A group of teens are united by an ancient prophecy to help the Chosen One slay the wicked king and restore peace to their kingdom. But the story doesn’t start there. No, F.T. Lukens starts So This Is Ever After once the evil is defeated. This is what comes after “The End.”
Arek, a former village boy with an unexceptional life finds himself crowned king. The rest of his troupe, bard Bethany, knight Rion, elf rogue Lila, warrior Sionna, and mage Matt, become his royal council, and that’s when things get tricky. Two spells bind young Arek to the throne, one that says only death can end his reign and another that says if he doesn’t marry by his 18th birthday he’ll die. Arek, being the romantic he is, wants to marry for love rather than duty. And who he really wants to marry is his oldest and dearest friend, Matt. Trouble is, Arek is terrified of putting Matt into a position of obligation or loyalty instead of true love.
Believing Matt doesn’t return his feelings, Arek convinces him to help him woo his friends instead, thinking that at least he can marry someone he has a connection with, even if it’s only platonic. Along the way, Arek and company have to figure out how to run a kingdom newly freed from the clutches of an authoritarian ruler, prevent war with the pissed off and more powerful neighboring kingdoms, and appease the once oppressed subjects to keep them from fracturing into civil war. No easy task for anyone, much less a group of semi-feral teens running mostly on instinct and hormones.
In a delightful twist, there is no villain in So This Is Ever After. The Big Bad is dispatched on the first page; there are a couple more threats to King Arek’s life, but there is no central villainous figure. All of the plot tension stems from Arek trying and failing to find his soulmate. There are a couple of action set pieces—which Lukens is always great at describing—but overall this is a softer, slower story. This offers a lot more room for some much needed and thoroughly engaging introspection and revelation.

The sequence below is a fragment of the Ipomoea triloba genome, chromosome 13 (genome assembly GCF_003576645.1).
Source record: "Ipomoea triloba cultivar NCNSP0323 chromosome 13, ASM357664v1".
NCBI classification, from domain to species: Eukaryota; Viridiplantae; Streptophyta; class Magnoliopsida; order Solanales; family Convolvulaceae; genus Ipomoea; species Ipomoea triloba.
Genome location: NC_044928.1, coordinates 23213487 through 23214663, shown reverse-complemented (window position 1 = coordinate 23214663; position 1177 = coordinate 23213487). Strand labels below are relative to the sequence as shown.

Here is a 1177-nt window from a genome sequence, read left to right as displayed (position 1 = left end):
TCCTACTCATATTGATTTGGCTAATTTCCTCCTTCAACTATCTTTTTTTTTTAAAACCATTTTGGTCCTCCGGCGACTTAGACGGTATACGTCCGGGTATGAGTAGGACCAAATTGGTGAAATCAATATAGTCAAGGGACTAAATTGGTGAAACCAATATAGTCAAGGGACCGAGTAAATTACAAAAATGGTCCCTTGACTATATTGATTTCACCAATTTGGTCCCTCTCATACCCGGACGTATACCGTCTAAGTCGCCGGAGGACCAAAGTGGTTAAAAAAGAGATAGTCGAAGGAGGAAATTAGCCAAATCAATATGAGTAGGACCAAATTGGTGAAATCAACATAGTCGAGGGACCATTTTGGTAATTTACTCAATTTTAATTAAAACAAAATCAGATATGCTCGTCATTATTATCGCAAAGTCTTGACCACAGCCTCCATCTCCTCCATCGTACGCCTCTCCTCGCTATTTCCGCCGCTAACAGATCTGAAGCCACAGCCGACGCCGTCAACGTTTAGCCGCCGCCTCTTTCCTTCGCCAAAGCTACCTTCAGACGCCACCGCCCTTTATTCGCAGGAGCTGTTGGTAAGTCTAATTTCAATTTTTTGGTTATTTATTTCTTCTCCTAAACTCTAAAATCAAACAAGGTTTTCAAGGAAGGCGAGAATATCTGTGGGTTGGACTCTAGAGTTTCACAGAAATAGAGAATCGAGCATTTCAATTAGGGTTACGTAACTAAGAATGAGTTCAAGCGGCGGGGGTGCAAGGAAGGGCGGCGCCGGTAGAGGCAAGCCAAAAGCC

As the story unfolds, Lukens weaves queerness directly into the worldbuilding. Same-sex married lords and ladies appear at court, as do nonbinary squires and lesbian maids. Arek himself is bi/pan, while his bard Bethany is poly. Lukens seems to add more queerness into each subsequent book they write, and as a queer and genderqueer fan of fantasy, romance, and fantasy romance, I’m so here for it.
Most readers will see the ending coming a mile away. As per usual with romance, this book is about the journey more than the destination. In romance fiction, predictability isn’t as much of an issue as it is in other genres. I love (pun intended) knowing the beats of a romance novel. I know that at [x] point in the novel [y] has to happen which will lead to [z], and everything is tied up in a neat little HEA/HFN (“happily ever after” and “happily for now,” respectively) bow. How the author plays with the formula, how they subvert or lean into it, and how they transform or trope-ify it, is one of the main selling points. Lukens’ novel is predictable, but, again, that’s not a bad thing, given its subgenre. Because we know our love interests need to find their way to each other in the end, we can enjoy their character development and emotional discovery that much more.
As with Lukens’ other second world YA fantasy romance, last year’s enchanting In Deeper Waters, So This Is Ever After leans heavy on the contemporary-isms. The names are fairly modern, and the teens have conversations about consent, post traumatic stress, and romance and fantasy tropes. I don’t think the story would have been half as entertaining if they had written it to sound like a medieval fantasy, and the characters would have been as dry and plain as parchment paper. The playful, contemporary tone takes a nice story about two adorable, emotionally constipated walnuts and makes it soar.
F.T. Lukens’ So This Is Ever After is like a cupcake meant to be savored. And savor it I did. Sweet without being cloying, charming without being twee, enjoyable without overstaying its welcome, and wonderfully queer, this novel is everything I love about YA fantasy romance. Reading it made me feel all warm and fuzzy inside, like finding a great brunch place or hanging out at the park on a sunny spring afternoon. There are only a few authors whose books I wish I could go back and read again for the first time, and Lukens is one of them.
So This Is Ever After is published by Margaret K. McElderry
Alex Brown is an Ignyte award-winning critic who writes about speculative fiction, librarianship, and Black history. Find them on twitter (@QueenOfRats), instagram (@bookjockeyalex), and their blog (bookjockeyalex.com).